Immigration, Refugees and Citizenship Canada must be willing to make extensions to the work permits for all international students so that they have sufficient time to find a job and make the required 12 months of work experience to become eligible to apply through the Federal Skilled Worker Program or Canadian Experience Class.
International students spend $23,600 - $27,600 per year to attend a Canadian postsecondary institution. Some of these students carry a large debt burden in their home countries where interest rates are usually higher than in Canada. For instance, students from India will pay interest rates of 10% on an education loan. Most will take 10-15 years to pay off their debts. For this reason, working in Canada means they can pay off their debts faster and also gain valuable experience that they can take back to their home countries for higher paying jobs.
For the Canadian government, international students are a lucrative source of spending and high skilled immigration
On the other hand, some students will carry enough post-graduation work experience in Canada to apply for either the Canadian Experience Program, Federal Skilled Worker Program, Provincial Nominee Program or Quebec Immigration Program. The Canadian Bureau of International Education conducted a survey that found 51% of international students intended to apply for permanent residency, although a larger 61% planned to work in Canada. This means that some international students intend to work in Canada without applying for permanent residency, although these would be in a minority.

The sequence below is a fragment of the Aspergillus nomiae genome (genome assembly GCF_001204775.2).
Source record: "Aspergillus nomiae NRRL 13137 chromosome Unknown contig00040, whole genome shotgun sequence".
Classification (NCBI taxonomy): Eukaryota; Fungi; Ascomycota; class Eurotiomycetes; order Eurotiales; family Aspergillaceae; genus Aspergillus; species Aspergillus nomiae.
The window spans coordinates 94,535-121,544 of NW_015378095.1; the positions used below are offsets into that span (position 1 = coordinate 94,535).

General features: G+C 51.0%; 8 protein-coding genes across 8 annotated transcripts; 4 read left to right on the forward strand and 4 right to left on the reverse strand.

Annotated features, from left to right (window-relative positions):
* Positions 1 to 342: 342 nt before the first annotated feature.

About 20-27% of international students will apply successfully through one of these programs to become a Permanent Resident. For the Canadian government, international students are a lucrative source of spending and high skilled immigration. A 2017 study estimates that international students and their visitors contribute about $12.8 billion to Canada’s GDP and support 168,860 jobs. Those international students that transition to permanent residency contribute as high skilled immigrants to the economy through entrepreneurialism, innovation, creating global networks and population growth in small and medium sized cities.
Usually, online courses are not considered for time under the PGWP. The Canadian government has taken account of the shift to an online format due to COVID-19 so that international students’ eligibility for a work permit will not be affected. Although the government has considered the immediate impact of the pandemic, it has not planned for the impending economic downturn. A Special Situations request gives U.S. Citizenship and Immigration Services some discretion, on a case-by-case basis, to assess immigration requests in the face of extreme situations. Unfortunately, no such system currently exists for international students in Canada that face exceptional circumstances.
If the government does not take action to extend post-graduation work permits there will be fewer students transitioning into permanent residency status and this will have serious long-term effects on the recovery from the pandemic, innovativeness and growth of the Canadian economy. Moreover, it will also discourage future student mobility into Canada which can have adverse effects on the financial sustainability of our postsecondary education sector.